In a wide ranging interview, the mayor, Thaba Moyo, said council had gone into partnership with residents on the waiting list.
“People on the waiting list will be asked to pay a certain amount towards the servicing of the stands. Once this money is received, the council then allocate stands. The rest of the money will be paid in instalments as agreed between the council and individuals concerned,” explained the mayor.
Council has already started allocating stands in Mahatshula, Pumula South and Emgwanwini high density suburbs. It had also resolved to extend the arrangement to small and medium-sized companies who wanted to invest in the city.
“At the moment we are focusing on luring small industries because big companies have disappointed us. The council is providing land for such industries at very low cost, with affordable repayment terms. We want to fully support this sector because we have realised a lot of people in the city have lost employment and cannot pay their monthly rentals,” he said.
Commenting on the city’s antiquated sewerage system, the mayor said the recently acquired high-pressure sewerage jetting machines had completely eliminated the problem of burst pipes in the high-density suburbs, which had gone for years without repair.
“All that is left for us is to rehabilitate some manholes which are spilling raw sewage into streams,” he said.
Concerned about the city’s water situation, the mayor called on residents to conserve water as supply dams continued to dwindle.
“Umzimgwane dam is at 12, 03 % and, being the one with the lowest inflow, it is likely to be decommissioned in mid-February if there are no significant inflows. Decommissioning of the dam occurs at 4,2%,” he said.
The mayor also revealed that the local authority is owed $60 million by residents, government, industry and commerce.
“People are not paying for their services .The city’s residents owe council $34 million while industry and commerce owes us $21 million. The government owes $5 million. This means we are struggling to provide services and pay our workers on time,” he said.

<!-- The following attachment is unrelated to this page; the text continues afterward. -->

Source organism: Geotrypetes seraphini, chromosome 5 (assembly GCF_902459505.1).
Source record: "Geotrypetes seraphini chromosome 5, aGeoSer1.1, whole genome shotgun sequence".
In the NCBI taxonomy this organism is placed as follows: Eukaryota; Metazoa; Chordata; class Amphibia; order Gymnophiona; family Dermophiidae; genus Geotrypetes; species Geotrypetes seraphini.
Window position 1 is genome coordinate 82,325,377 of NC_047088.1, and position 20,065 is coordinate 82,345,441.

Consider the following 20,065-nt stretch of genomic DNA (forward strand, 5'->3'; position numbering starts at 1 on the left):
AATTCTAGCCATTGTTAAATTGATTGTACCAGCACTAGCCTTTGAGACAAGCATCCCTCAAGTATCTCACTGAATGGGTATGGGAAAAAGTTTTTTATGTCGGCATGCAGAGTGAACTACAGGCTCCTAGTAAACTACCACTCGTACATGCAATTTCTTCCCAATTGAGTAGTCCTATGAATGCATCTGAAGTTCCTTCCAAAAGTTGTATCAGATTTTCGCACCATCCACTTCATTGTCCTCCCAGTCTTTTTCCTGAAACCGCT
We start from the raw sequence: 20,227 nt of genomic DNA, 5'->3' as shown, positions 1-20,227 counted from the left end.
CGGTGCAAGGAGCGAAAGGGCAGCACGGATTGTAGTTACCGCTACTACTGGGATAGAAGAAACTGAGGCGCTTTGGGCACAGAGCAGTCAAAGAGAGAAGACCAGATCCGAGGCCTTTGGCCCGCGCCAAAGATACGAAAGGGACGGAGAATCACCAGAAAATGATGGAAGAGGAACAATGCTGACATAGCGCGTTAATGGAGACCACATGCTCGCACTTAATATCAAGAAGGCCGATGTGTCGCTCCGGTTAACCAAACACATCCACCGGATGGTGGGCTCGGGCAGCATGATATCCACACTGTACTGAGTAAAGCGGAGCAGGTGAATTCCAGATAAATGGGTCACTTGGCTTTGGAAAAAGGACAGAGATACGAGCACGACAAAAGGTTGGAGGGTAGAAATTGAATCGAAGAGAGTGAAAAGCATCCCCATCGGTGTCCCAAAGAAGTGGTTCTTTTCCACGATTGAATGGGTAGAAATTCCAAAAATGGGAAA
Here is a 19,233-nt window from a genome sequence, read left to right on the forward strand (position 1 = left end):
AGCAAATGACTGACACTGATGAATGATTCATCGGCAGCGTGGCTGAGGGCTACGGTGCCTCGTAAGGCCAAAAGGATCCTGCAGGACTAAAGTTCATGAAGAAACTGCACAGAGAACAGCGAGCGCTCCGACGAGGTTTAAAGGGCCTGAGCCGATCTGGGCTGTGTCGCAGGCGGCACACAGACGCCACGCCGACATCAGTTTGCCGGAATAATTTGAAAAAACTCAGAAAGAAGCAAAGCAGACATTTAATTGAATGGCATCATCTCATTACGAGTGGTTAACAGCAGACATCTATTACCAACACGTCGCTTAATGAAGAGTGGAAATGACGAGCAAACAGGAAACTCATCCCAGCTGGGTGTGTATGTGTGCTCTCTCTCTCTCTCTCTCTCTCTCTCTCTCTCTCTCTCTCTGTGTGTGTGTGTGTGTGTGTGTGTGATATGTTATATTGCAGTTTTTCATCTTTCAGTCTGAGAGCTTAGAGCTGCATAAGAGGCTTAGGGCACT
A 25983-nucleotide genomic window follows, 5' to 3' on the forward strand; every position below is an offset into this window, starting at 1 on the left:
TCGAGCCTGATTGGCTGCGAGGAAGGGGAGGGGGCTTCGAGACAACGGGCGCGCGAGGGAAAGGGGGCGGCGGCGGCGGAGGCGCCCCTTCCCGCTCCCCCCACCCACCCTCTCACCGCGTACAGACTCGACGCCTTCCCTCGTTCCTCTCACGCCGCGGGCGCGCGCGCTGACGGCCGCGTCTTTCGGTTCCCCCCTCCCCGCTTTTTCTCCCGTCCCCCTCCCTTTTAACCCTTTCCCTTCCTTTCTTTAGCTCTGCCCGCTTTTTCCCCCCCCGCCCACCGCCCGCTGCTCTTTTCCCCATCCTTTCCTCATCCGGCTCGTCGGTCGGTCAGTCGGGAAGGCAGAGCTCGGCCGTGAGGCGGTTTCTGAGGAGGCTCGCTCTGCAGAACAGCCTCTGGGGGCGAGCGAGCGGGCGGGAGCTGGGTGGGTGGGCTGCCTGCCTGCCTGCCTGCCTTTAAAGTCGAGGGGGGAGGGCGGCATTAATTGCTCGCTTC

Asked to comment on whether his council faced interference from the Minister of Local Government, Ignatious Chombo, the mayor said Bulawayo was a no-go area for the minister.
“This council has never clashed with the minister. We do what we think is right for the residents who voted for us. We do not entertain political interference from anyone even our party, the MDC,” said Moyo.
When Chombo tried to impose Zanu (PF) activists in the council under the guise of special councillors, Moyo wrote a letter asking for the profiles of the councillors.
“I told him to indicate the special skills of the people whom he had appointed to be councillors. Some of the people whom he had appointed were losing candidates of a certain political party. From that time the minister never came back to council,” he said.
Moyo, who is the also the chairperson of the Mayors Forum and the first vice president of the Urban Council Association of Zimbabwe, urged local authorities to shun corruption and conduct business in a transparent manner. Bulawayo was recently described by President Robert Mugabe as one of the most professionally run cities in the country.Post published in: News